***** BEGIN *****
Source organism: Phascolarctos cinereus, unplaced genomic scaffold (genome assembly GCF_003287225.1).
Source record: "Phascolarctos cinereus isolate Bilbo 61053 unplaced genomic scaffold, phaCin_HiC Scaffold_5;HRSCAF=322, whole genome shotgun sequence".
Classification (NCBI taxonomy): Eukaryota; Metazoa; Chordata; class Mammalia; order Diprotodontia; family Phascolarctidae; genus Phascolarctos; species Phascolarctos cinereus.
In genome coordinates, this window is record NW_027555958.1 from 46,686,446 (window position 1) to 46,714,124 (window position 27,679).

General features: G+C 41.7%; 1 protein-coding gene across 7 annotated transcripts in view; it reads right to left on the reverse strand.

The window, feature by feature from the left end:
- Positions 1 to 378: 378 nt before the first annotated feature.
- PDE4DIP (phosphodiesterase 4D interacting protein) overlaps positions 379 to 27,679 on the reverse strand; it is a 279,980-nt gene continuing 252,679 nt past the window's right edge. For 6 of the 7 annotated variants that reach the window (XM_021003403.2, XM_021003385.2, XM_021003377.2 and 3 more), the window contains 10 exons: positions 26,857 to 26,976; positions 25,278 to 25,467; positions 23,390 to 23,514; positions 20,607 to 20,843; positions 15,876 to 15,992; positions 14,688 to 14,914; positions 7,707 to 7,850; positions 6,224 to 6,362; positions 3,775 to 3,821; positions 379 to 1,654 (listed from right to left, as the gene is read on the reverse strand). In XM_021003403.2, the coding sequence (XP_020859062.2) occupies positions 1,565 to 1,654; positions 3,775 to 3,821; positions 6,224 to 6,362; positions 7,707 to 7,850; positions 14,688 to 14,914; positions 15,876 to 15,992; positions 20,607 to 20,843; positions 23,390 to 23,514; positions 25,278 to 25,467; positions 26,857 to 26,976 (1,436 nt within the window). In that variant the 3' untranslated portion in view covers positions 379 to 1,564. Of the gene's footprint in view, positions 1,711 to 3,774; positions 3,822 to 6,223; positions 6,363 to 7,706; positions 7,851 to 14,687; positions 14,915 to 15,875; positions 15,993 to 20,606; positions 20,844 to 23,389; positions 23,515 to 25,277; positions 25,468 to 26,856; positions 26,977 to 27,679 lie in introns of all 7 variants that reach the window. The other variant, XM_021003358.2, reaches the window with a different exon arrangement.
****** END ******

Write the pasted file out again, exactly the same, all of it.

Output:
Source organism: Phascolarctos cinereus, unplaced genomic scaffold (genome assembly GCF_003287225.1).
Source record: "Phascolarctos cinereus isolate Bilbo 61053 unplaced genomic scaffold, phaCin_HiC Scaffold_5;HRSCAF=322, whole genome shotgun sequence".
Classification (NCBI taxonomy): Eukaryota; Metazoa; Chordata; class Mammalia; order Diprotodontia; family Phascolarctidae; genus Phascolarctos; species Phascolarctos cinereus.
In genome coordinates, this window is record NW_027555958.1 from 46,686,446 (window position 1) to 46,714,124 (window position 27,679).

General features: G+C 41.7%; 1 protein-coding gene across 7 annotated transcripts in view; it reads right to left on the reverse strand.

The window, feature by feature from the left end:
- Positions 1 to 378: 378 nt before the first annotated feature.
- PDE4DIP (phosphodiesterase 4D interacting protein) overlaps positions 379 to 27,679 on the reverse strand; it is a 279,980-nt gene continuing 252,679 nt past the window's right edge. For 6 of the 7 annotated variants that reach the window (XM_021003403.2, XM_021003385.2, XM_021003377.2 and 3 more), the window contains 10 exons: positions 26,857 to 26,976; positions 25,278 to 25,467; positions 23,390 to 23,514; positions 20,607 to 20,843; positions 15,876 to 15,992; positions 14,688 to 14,914; positions 7,707 to 7,850; positions 6,224 to 6,362; positions 3,775 to 3,821; positions 379 to 1,654 (listed from right to left, as the gene is read on the reverse strand). In XM_021003403.2, the coding sequence (XP_020859062.2) occupies positions 1,565 to 1,654; positions 3,775 to 3,821; positions 6,224 to 6,362; positions 7,707 to 7,850; positions 14,688 to 14,914; positions 15,876 to 15,992; positions 20,607 to 20,843; positions 23,390 to 23,514; positions 25,278 to 25,467; positions 26,857 to 26,976 (1,436 nt within the window). In that variant the 3' untranslated portion in view covers positions 379 to 1,564. Of the gene's footprint in view, positions 1,711 to 3,774; positions 3,822 to 6,223; positions 6,363 to 7,706; positions 7,851 to 14,687; positions 14,915 to 15,875; positions 15,993 to 20,606; positions 20,844 to 23,389; positions 23,515 to 25,277; positions 25,468 to 26,856; positions 26,977 to 27,679 lie in introns of all 7 variants that reach the window. The other variant, XM_021003358.2, reaches the window with a different exon arrangement.